Sep 26, 16 • Fiction, MarqueeNo Comments
    Fiction: “Knock On,” <br />by Mark English

    I am swimming against the current of time. This is a language we brought back from the fractal sea within which we move—it is how our brains interpret the complex machine-filtered universe. All the strands of what-if stretch out into the future, all events and decisions are nodes in a whisper-fine net of potential...

  • Why We Don’t Run Movie Reviews Any More

    Sep 25, 16 • Movie Reviews1 Comment
    Why We Don’t Run Movie Reviews Any More

    I think I have officially hit movie burnout. It was Date Night last night, so the Mrs. and I went out for dinner and a show. The show in question was the latest remake of The Magnificent Seven, for the very good reason that the Mrs. adores Chris Pratt...

  • 2016: The Story Thus Far (Part 3)

    2016: The Story Thus Far (Part 3)

    Continued from: Part One | Part Two By the Fall of 2014, we seemed to have our ducks in a decent approximation of a row. True, my eyes were watering from studying and comparing perhaps a hundred or more WordPress themes, but in the end, we’d settled on a design...

  • Fiction: “Heart of Dorkness”
    by Henry Vogel

    Sep 19, 16 • Fiction, Marquee2 Comments
    Fiction: “Heart of Dorkness” <br />by Henry Vogel

    The con had wound down. The fans were all gone back to their mundane lives, leaving the five of us in the con suite. Our host, the Gaming Director, passed around what was left of the free sodas. We drank and stared out the window as darkness gathered in the skies above the hotel...

  • Fiction: “Midnight, San Francisco”
    by Samuel Marzioli

    Sep 16, 16 • Fiction, Marquee1 Comment
    Fiction: “Midnight, San Francisco” <br />by Samuel Marzioli

    Stellan slouched against the bar, hands cradling a shot glass as if he were warming an unhatched egg. For hours, he’d kept himself to himself, tipping back an assembly line of shot glasses, not bothering to look up long enough to notice anything beyond the increasing blur of wood grain on the counter-top...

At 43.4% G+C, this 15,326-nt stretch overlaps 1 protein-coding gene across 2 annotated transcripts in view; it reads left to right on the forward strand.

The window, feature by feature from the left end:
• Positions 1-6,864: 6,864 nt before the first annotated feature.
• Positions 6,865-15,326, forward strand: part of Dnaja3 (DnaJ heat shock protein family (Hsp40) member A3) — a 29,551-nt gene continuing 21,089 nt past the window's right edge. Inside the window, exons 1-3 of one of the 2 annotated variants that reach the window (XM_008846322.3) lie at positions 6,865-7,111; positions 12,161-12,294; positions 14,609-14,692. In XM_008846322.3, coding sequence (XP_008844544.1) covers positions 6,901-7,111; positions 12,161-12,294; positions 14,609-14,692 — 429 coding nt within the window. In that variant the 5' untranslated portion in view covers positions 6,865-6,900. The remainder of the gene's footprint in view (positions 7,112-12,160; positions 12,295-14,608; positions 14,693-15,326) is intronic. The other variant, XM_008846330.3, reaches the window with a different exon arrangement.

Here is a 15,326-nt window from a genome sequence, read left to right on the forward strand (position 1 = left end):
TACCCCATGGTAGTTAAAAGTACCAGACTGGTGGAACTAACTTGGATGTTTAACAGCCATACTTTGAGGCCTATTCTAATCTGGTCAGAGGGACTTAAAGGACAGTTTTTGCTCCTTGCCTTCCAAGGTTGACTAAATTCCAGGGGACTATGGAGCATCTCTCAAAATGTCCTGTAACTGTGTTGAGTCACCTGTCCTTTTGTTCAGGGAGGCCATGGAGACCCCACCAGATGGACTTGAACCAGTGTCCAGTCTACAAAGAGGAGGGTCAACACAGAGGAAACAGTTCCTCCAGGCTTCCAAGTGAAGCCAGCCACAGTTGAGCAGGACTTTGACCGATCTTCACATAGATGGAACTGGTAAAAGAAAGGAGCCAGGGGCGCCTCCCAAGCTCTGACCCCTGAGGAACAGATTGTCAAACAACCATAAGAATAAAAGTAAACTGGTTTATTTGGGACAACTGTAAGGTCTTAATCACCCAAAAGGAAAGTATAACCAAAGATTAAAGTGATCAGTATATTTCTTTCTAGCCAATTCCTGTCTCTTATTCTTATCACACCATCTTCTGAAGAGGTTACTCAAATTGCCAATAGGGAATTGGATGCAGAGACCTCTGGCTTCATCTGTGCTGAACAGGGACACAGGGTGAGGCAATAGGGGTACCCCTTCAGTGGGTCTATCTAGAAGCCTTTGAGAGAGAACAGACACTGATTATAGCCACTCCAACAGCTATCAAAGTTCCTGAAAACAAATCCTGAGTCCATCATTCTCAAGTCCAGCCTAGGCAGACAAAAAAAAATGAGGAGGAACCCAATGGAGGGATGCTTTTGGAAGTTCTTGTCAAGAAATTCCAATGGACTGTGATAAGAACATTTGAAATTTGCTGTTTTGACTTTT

• Fiction: “A Little Adventure”
    by Stefan A. Slater

    Sep 14, 16 • Fiction, Marquee1 Comment
    Fiction: “A Little Adventure” <br />by Stefan A. Slater

    When the ships like hovering nightmares appeared over our cities, their three-mile-wide hulls dripping with pure-blue lightning, the creatures made their demands known. They tapped into every audio and visual output in the world, calling forward six particular delegates of the human race to answer a rather complicated question: Why should we not obliterate humanity...

  • Fiction: “Blue Dancing with Yellow”
    by Jeff Bowles

    Sep 12, 16 • Fiction, Marquee4 Comments
    Fiction: “Blue Dancing with Yellow” <br />by Jeff Bowles

    My dearest Angelica, Pen and paper are all I have left. The sky split in half six weeks ago, and since it did, New York has been in the dark. No electronic devices, no electricity of any kind. Do they have thunder beings in Boston? Do they stomp around your mother’s street...

  • Fiction: “All of the People, All of the Time”
    by Philip Brian Hall

    Sep 9, 16 • Fiction, MarqueeNo Comments
    Fiction: “All of the People, All of the Time” <br />by Philip Brian Hall

    They used to say the best marketing men could sell ice cream to Eskimos. Max Pfalznagel could have passed the test easily; any self-respecting account executive, he used to say, would just kidnap a few Eskimos, strand them in the Mojave, and then drive up in an ice cream van...